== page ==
The angular transition between the sides and the back of the neck indicates that the head comes from a herm rather than a statue. Herms, the rectangular pillars surmounted by a head of Hermes, are first attested during the last quarter of the sixth century B.C. They were used primarily as boundary markers and guardians of entrances and thoroughfares. In the fifth century B.C., other deities such as Zeus were also represented in herm form and the monuments were used for a wider variety of functions. It is not possible to identify the god represented here. The elaborate hairstyle consisting of two long braids coiled around the head and held in place by a flat band is often found on images of Zeus or Poseidon. The heavily lidded eyes and the dignified composure of the face point to the end of the early Classical period.
Metropolitan Museum of Art. 1992. "One Hundred Twenty-second Annual Report of the Trustees for the Fiscal Year July 1, 1991 through June 30, 1992." Annual Report of the Trustees of the Metropolitan Museum of Art, 122: p. 37.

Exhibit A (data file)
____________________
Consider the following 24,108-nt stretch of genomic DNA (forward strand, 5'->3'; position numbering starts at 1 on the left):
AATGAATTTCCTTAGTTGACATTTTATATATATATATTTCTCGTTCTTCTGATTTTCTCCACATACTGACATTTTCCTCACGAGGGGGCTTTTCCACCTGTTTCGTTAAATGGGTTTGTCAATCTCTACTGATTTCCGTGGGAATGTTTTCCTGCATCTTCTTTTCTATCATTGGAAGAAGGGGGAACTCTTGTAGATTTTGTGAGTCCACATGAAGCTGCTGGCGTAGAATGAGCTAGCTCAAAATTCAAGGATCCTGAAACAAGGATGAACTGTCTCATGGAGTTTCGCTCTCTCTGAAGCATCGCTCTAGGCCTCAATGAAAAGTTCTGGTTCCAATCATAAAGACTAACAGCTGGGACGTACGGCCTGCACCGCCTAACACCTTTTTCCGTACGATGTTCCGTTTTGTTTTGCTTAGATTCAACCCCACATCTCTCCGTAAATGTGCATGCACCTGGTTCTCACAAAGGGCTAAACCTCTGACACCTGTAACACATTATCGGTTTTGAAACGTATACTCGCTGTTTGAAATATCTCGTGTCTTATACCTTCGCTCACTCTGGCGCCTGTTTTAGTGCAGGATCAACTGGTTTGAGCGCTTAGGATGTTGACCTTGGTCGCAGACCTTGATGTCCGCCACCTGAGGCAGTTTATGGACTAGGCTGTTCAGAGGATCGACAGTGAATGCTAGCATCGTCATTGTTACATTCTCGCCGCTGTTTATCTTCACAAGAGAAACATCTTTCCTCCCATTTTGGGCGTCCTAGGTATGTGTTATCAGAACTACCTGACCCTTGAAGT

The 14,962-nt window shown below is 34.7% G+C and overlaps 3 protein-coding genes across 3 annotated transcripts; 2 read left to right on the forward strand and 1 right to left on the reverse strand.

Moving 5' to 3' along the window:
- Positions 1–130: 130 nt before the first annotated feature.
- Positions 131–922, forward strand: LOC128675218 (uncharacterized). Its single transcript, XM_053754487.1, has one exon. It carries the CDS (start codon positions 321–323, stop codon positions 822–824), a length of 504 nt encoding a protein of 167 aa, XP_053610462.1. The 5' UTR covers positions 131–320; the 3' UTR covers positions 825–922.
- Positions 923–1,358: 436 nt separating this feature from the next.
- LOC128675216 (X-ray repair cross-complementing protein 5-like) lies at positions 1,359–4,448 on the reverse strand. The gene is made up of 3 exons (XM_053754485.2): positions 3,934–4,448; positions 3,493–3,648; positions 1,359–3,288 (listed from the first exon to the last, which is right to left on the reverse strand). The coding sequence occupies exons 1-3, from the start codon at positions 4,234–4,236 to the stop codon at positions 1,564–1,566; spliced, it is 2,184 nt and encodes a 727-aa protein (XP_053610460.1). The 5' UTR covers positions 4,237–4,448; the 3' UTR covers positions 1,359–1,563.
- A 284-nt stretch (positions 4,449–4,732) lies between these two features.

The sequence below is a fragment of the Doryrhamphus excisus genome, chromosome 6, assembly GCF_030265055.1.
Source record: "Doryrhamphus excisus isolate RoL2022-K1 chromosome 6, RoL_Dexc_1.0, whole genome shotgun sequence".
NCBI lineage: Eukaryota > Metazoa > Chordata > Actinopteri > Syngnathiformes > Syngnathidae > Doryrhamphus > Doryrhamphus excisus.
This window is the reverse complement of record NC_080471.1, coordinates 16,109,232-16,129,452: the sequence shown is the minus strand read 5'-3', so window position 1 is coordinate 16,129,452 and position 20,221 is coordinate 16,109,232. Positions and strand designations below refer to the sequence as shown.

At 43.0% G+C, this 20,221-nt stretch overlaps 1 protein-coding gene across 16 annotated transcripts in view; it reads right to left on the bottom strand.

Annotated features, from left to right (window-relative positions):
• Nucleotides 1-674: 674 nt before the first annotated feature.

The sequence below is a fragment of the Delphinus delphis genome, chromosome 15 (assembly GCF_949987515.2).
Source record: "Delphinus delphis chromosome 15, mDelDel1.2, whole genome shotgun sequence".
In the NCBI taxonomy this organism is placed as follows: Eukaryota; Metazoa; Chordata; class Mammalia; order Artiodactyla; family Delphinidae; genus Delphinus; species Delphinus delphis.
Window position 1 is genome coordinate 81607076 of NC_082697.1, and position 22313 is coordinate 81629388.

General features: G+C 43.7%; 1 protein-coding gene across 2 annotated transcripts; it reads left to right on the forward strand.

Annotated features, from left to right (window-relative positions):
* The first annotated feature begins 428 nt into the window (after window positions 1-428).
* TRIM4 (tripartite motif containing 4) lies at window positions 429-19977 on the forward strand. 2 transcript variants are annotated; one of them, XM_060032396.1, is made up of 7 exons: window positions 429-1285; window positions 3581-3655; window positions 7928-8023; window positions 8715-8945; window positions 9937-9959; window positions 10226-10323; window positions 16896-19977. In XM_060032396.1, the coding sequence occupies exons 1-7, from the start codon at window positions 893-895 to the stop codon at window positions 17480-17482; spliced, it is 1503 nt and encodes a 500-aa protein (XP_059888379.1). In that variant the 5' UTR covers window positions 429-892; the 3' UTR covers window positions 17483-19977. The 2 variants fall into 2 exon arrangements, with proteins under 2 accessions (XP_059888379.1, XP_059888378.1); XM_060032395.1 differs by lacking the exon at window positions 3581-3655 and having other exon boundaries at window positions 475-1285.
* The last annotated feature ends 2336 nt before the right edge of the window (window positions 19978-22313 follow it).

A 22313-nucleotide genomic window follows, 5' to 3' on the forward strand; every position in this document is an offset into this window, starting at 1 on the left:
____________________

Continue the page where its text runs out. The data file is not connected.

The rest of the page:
Mertens, Joan R. and Carlos A. Picón. 1993. "Acquisitions in Focus I: Greek and Roman Antiquities at the Metropolitan Museum." Apollo, 138: pp. 40-44, fig. 4.
von Bothmer, Dietrich, Carlos A. Picón, Joan R. Mertens, and Elizabeth J. Milleker. 1993. "Recent Acquisitions: A Selection 1992–1993: Ancient World." Bulletin of the Metropolitan Museum of Art, 51(2): p. 11.
Howard Kathleen. 1994. Metropolitan Museum of Art Guide: Works of Art Selected by Philippe De Montebello. New York: The Metropolitan Museum of Art.